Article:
Hamas-Israel War: For How Long Will The Price Of Crude Oil Be Cucumber Cool?

By Nduka Uzuakpundu

Hamas-Israel War: For How Long Will The Price Of Crude Oil Be Cucumber Cool?

Crude oil, it’s been, rightly, argued, is intolerant of crisis. It ranks first in that

conduct well ahead of diamond, cocoa and wheat. The last major global crisis

about diamond, called gems of war, was back in the late 1990s, during the Liberian

civil war. Then, the United Nations banned trading in diamonds sourced from the

Mano River basin, because they were being used to fuel the senseless, fratricidal

war in that once-peaceful country. Thereafter, the price of diamond became stable.

It was one of the major, telling and efficacious interventions – alongside peacekeeping operations – that silenced the din of war in that country.

Cocoa: until the war in neighbouring Ivory Coast, also in the late 1990s, which

found its roots in the first coup ever, in that country, by Colonel Robert Guei, to

the dislocation of economic activities and exodus of refugees to other Mano River

basin countries – Sierra Leone, Liberia, Guinea-Bissau, Guinea (Conakry), and

Ghana – was said to be cucumber cool. Throughout that brief, but sanguinary war,

the price of cocoa, in the international market, was astronomical. Since the end of

that war, Ivory Coast has been cool – as is her chief export and forex earner: cocoa.

Take wheat. Like the other products afore-mentioned, it has taken a crisis – the

criminal invasion of Ukraine by Putin-led Russia for some consumers to know that

(i) Ukraine is a leading producer of wheat – a major base for, biscuits, burger,

dough- nut, sausage, chips, etc. and (ii) for the price of loaves bread of diverse

shapes and size to soar by about 215 per cent, since the February 24, 2022

invasion. Therefore, South economies may have to bear the rebellious trend in the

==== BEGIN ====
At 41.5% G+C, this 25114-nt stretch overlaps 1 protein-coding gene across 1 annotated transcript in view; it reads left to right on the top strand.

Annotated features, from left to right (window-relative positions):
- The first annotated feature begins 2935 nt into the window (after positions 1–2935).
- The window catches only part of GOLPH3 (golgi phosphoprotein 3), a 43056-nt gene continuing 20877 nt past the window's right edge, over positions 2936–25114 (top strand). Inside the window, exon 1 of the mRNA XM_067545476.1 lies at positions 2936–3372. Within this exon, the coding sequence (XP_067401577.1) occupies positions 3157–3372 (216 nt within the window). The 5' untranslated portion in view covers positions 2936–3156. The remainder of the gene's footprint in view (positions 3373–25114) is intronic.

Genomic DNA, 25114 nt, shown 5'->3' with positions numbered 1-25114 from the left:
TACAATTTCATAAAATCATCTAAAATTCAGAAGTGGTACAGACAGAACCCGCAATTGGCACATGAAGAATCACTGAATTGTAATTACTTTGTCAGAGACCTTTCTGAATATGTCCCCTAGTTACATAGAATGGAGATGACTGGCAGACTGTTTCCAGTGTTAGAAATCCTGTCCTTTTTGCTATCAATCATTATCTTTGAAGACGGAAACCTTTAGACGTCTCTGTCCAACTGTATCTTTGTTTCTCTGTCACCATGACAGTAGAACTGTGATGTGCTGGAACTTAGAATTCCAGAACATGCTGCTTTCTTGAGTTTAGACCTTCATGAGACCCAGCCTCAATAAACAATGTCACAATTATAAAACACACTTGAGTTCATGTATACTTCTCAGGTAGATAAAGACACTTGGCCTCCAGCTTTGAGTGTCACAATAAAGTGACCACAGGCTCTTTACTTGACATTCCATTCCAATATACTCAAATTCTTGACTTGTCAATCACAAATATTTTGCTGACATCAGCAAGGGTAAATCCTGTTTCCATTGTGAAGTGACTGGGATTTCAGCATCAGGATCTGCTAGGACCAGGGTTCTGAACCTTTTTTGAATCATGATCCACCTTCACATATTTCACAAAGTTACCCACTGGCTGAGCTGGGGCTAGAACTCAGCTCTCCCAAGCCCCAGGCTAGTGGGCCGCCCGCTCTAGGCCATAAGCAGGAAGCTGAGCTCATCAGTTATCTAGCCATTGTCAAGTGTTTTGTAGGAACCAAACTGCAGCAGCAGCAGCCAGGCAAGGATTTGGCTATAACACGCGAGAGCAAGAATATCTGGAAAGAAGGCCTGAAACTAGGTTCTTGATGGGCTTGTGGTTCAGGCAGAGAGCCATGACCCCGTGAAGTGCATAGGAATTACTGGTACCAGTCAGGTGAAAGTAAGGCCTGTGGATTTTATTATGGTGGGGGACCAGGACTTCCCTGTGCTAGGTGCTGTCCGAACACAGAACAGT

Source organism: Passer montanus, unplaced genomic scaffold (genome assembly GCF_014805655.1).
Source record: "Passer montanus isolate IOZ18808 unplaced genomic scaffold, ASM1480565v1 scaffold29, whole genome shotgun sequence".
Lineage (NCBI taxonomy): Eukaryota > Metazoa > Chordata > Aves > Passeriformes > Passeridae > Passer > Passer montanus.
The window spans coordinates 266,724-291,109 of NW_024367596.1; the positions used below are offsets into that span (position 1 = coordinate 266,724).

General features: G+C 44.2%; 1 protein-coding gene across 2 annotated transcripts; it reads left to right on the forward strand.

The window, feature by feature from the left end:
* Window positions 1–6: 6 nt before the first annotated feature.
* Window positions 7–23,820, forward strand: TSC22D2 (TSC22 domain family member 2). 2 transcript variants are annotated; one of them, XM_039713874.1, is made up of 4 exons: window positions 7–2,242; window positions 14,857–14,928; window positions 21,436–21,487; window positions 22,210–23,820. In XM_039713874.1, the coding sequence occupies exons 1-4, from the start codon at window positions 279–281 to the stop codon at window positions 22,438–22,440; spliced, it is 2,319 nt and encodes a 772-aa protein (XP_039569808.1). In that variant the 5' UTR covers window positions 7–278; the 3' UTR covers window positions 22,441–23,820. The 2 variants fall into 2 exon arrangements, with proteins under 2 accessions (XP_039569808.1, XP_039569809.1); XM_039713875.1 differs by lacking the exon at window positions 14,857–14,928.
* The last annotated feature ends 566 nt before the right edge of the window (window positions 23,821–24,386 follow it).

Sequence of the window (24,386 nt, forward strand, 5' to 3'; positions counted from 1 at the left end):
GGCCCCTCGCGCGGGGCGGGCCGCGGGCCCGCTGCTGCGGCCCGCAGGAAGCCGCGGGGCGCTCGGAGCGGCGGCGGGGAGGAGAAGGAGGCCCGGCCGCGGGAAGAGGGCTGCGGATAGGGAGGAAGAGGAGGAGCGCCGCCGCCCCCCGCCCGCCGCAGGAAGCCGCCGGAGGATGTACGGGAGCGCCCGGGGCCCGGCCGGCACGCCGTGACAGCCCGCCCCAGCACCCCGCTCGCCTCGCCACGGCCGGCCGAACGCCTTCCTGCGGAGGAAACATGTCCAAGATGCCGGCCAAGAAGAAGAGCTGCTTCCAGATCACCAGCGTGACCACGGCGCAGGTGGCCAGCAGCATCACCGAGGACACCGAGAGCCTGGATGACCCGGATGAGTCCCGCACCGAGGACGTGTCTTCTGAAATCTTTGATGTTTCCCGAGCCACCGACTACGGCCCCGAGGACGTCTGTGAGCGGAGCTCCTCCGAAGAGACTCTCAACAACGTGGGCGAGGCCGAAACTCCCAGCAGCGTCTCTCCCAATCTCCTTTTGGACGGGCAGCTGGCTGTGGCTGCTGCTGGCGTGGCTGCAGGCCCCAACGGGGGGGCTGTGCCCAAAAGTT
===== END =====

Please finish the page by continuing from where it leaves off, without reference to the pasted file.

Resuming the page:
price of wheat – perhaps in the short run, up to 2032. It would surely hurt many.

There’s hardly much that the global powers, like the United States of America,

France, Japan, Germany, India and China, for instance, would be able to do, in the

case of wheat, to force down its price in the global market until the Russo-Ukraine

war ends – and Moscow compelled to pay war indemnity to Kiev – as did defeated

Nazi Germany to Poland, for instance, after the Second World War.

The hurricane that assists this argument is that the world needs wheat- based bread.

The world needs bread, whatever happens, if only to remind Christians that Christ

in the filling bread of life! The United Nations needs an assuring reserve of wheat

to make bread for refugees wherever they may be in humanitarian intervention.

But seriously, the combined negative economic effects of the war – induced

dislocation in the price of diamond, cocoa and wheat, in the past four decades, is

obviously marginal compared to the crippling dent of the great oil embargo by the

Organization of Petroleum Countries (OPEC), in 1973, in protest against the

West’s backing for the Jewish State of Israel during her war with her Arab

neighbours late that year.

Then, oil price rose by more than 100 percent to more than $25 per barrel. Most

western economies groaned under that stratospherical price heave. Then, Nigeria

was awash with petro-dollar, such that Yakubu Gown – Nigeria’s young military

dictator – said that money was not the country’s problem but how to spend it.

In those days, Richard Nixon – the president of the United State of America, who

was almost neck-deep in the Watergate scandal – prophesied, with furrowed

brows, that a day shall come when OPEC member states, especially the Arabs,

shall quaff their crude oil.

It’s been fifty years, since the Arab oil embargo. In the intervening years, there

have been increases in the price of crude oil caused of the Persian Gulf War

between Iraq and Iran, and Iraq’s irresponsible invasion neighbouring Kuwait.

Currently, there is a cousin of genocide against Palestinians by the Jewish State of

Israel in response to Hamas’ invasion of southern Israel and taking of some Israeli

revellers as hostages.

Because the Hamas-Israel war was seen, initially, as an isolated issue of